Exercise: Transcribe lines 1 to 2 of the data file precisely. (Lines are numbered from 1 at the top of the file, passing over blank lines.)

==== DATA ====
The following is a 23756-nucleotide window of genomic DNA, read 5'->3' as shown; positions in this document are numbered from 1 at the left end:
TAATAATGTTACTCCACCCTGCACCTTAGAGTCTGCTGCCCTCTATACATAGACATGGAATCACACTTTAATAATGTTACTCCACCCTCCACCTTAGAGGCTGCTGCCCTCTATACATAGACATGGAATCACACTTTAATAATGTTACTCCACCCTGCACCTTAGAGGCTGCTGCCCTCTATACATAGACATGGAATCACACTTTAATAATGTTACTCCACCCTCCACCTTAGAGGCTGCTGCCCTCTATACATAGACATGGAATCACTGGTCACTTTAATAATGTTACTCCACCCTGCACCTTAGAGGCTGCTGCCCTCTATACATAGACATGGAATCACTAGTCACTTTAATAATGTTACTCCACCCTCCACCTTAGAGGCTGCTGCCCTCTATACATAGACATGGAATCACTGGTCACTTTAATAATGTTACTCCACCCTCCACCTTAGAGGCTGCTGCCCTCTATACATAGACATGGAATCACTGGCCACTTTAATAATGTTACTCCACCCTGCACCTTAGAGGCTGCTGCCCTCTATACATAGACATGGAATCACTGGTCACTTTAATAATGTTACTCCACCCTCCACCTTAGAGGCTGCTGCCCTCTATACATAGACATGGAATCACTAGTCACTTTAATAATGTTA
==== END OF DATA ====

The following is a 23756-nucleotide window of genomic DNA, read 5'->3' as shown; positions in this document are numbered from 1 at the left end:
TAATAATGTTACTCCACCCTGCACCTTAGAGTCTGCTGCCCTCTATACATAGACATGGAATCACACTTTAATAATGTTACTCCACCCTCCACCTTAGAGGCTGCTGCCCTCTATACATAGACATGGAATCACACTTTAATAATGTTACTCCACCCTGCACCTTAGAGGCTGCTGCCCTCTATACATAGACATGGAATCACACTTTAATAATGTTACTCCACCCTCCACCTTAGAGGCTGCTGCCCTCTATACATAGACATGGAATCACTGGTCACTTTAATAATGTTACTCCACCCTGCACCTTAGAGGCTGCTGCCCTCTATACATAGACATGGAATCACTAGTCACTTTAATAATGTTACTCCACCCTCCACCTTAGAGGCTGCTGCCCTCTATACATAGACATGGAATCACTGGTCACTTTAATAATGTTACTCCACCCTCCACCTTAGAGGCTGCTGCCCTCTATACATAGACATGGAATCACTGGCCACTTTAATAATGTTACTCCACCCTGCACCTTAGAGGCTGCTGCCCTCTATACATAGACATGGAATCACTGGTCACTTTAATAATGTTACTCCACCCTCCACCTTAGAGGCTGCTGCCCTCTATACATAGACATGGAATCACTAGTCACTTTAATAATGTTA